One More to Mark.

On January 25th of 2005, I knew for certain that I was pregnant. A few weeks later, the saints at our church worshipped without us as the emergency room doctor offered congratulations, and after she left the room, I tentatively stroked my belly and whispered a hesitant "I love you, baby mine." I'd arrived via ambulance, after collapsing in the bathroom of the bloodwork office early Sunday morning, whisked away without giving the blood that was intended to confirm the state of my pregnancy. When the pain returned that night, I called the on-call doctor as I'd been instructed, and when I asked about the possibility of an ectopic pregnancy, he glibly assured me that the ultrasound showed the baby in the right place.

I tried to suppress the rise of excitement, the knowledge of life within, those surges that pierce through everyday tasks to fill one's heart. I'd been bleeding since the day I knew I was pregnant, but even so, those little thrills kept rising up, and I'd shove them down again. At the first appointment weeks later, my new doctor reviewed my charts and learned that the emergency room ultrasound had actually shown a bare womb, common in early pregnancy; she ordered another ultrasound and discovered that the baby was growing, unaware of any error, inside a fallopian tube. I told her I didn't want the "abnormal pregnancy removed" and for the next ten minutes muttered a constant refrain: yes, I know what ectopic pregnancies are, yes, I know the baby has no chance of survival, yes, I know the tube will eventually rupture, filling my spaces with blood that will kill the baby and without surgery, me, too; yes, I know, I know, I know.

I walked outside to close my eyes in the cold car, eventually breaking the silence to call John and to ask my mother, a nurse, for advice. In God's providence, results showed that the baby was not alive, though the remains continued to grow, so that same day, John, the girls, and I drove to pick up the antimetabolite drug. We immediately delivered it to the doctor, in whose room I then stood, pale and shivering, awkward, as she emptied the needle into my backside. Minutes later, I listened with half an ear as she explained the dry and matter-of-fact, and surrounded by the static of silence, I gave the appropriate "of course" when she paused.

Two weeks later, nearly two months after the first red appeared and with that red still constant-- a sign not of life's sustainment nor life beginning but of a life already ended-- I understood the tiniest glimmer of the woman's desperation who grasped the edge of Jesus's garment. Her mysterious ailment caused her to live cut off and alone for twelve long years with no change in sight and with no hope until He came.

The methotrexate was unsuccessful in coaxing my body to shed our child's shell. On March 17th, St. Patrick's Day, I again curled on an emergency room bed, waiting for news of surgery. A nurse wearing green scrubs and a green headband, all green glitter with impossibly unsteady antennae, wheeled me to the operating room where I handed over my wedding ring, breathed deeply, and fell asleep while they took the baby's remains.

Thankfully, the baby's placement didn't require my tube to be removed, and one of the last statements the surgeon made after examining me the next morning was a jaunty, "I was able to do it with just a few, small scars. You're still a bikini babe!" I truly was thankful that he was a skilled and competent surgeon.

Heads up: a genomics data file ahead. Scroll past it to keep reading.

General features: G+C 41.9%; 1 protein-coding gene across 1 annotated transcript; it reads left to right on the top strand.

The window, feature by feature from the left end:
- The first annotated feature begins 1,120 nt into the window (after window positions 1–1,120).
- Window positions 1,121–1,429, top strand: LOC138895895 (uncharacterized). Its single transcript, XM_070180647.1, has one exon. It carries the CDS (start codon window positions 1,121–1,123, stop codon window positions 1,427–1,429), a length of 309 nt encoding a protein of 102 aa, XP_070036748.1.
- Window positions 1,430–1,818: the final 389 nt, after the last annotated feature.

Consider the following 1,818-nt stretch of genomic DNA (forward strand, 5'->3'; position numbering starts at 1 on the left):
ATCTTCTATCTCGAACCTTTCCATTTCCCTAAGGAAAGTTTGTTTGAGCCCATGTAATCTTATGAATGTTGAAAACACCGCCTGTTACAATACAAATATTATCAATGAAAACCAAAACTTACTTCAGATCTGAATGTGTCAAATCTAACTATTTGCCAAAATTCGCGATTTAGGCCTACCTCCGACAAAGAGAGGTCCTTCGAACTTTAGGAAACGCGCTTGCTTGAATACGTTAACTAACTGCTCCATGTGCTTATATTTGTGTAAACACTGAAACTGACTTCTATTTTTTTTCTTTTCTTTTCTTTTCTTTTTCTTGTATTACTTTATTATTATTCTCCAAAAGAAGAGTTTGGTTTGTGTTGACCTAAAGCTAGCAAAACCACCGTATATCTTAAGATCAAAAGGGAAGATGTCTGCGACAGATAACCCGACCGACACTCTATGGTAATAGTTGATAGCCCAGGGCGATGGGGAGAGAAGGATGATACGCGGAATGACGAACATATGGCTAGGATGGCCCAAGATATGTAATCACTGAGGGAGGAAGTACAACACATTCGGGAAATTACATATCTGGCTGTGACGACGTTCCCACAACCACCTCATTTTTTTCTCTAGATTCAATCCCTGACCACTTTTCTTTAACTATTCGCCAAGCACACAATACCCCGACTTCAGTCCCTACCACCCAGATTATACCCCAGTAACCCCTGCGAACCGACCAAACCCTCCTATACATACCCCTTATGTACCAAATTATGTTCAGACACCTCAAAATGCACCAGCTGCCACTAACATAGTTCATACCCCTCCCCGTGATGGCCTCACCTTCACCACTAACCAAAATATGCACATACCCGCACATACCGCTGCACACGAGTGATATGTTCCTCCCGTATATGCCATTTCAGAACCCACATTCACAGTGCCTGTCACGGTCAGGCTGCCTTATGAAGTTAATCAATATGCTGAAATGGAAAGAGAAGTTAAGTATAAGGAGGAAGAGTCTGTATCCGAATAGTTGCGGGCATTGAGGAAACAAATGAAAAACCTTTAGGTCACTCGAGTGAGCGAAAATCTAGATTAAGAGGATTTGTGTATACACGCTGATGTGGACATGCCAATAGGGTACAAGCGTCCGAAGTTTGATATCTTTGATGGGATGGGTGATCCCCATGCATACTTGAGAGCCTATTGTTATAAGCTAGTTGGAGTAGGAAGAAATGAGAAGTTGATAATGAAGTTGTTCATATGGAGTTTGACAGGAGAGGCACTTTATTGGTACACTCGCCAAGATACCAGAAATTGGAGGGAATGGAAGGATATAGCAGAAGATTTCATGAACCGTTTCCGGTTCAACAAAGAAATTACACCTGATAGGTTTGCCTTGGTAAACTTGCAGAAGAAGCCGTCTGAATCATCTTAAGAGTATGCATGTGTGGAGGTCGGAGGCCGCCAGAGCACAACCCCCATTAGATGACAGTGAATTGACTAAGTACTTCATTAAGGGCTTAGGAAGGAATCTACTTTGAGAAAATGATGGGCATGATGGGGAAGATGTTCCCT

I wanted to cry or punch him but did neither.

What is the moral choice? I ask this wanting no answer, as we spent enough time during those months and the following explaining, defending, and occasionally agreeing with others about this difficult issue. In our bones, we have no doubt that even if God allowed my death, it would have been wrong to end our baby's life-- a baby with a certain, brief reach of days-- even through a "secondary effect" death caused by removing the compromised tube. If we were in this situation again, nothing would change.

I've always been reticent to allow others too much knowledge of the more vulnerable aspects of living when it comes to my own life. Though I babble like nobody's business and have always been overmuch of a loudmouth, I've also always been an extremely private person in certain areas, close-mouthed about both the highest and lowest points. This may sound self-important, but I don't mean it to be, because lots of us are like that.

I didn't share all this on my blog then and didn't plan to. In fact, I didn't write about it at all, so why the sudden openness? Two years have passed, and today I sat thinking of lives whose earthly span is contained entirely within the world of their mother's body-- lives that end here so quickly after they've begun-- of those mothers and children and love and loss. Nearly all mothers have experienced or will experience the loss of a child, and I thought of mothers who lose babies before they even know a baby is within them to lose, after two weeks, after two months, mothers who lose children big enough to cradle and cry over, and mothers who lose children grown too big to hold in any place but their heart. Our family's moment of grief was so small and even tender compared to those latter, but because life is shot through with the results of Sin and Grace, we can expect greater griefs (and joys) to come and probably more heavenborn children, too.

I talk here about Mildred, Annika, and Susannah constantly, marking their steps, no matter how insignificant, with wordstones. I thought that this child of God, whom I will greet as a no-longer-stranger in Heaven, deserved a bit of the same, and today seemed as appropriate a day as any in which to give it.

I love you, baby mine.

This is last week's laundromatting. The proof of our visit favors Susannah because she's not as swift as the other two and can't escape the snapshots as handily as they do. And, yes, she wears fuzzies lots of places, and it's perfectly appropriate, not to mention warm!

We were out and about yesterday, so I went to the laundromat alone while the tuckered girls napped. Becky kept her ear tuned to the baby moniter, and I thought of how nice it is to have a sister a doorway away. You can see in my bleak mug shot below, though, how depressed I was doing laundry without the attendent tired (and weepy) girls.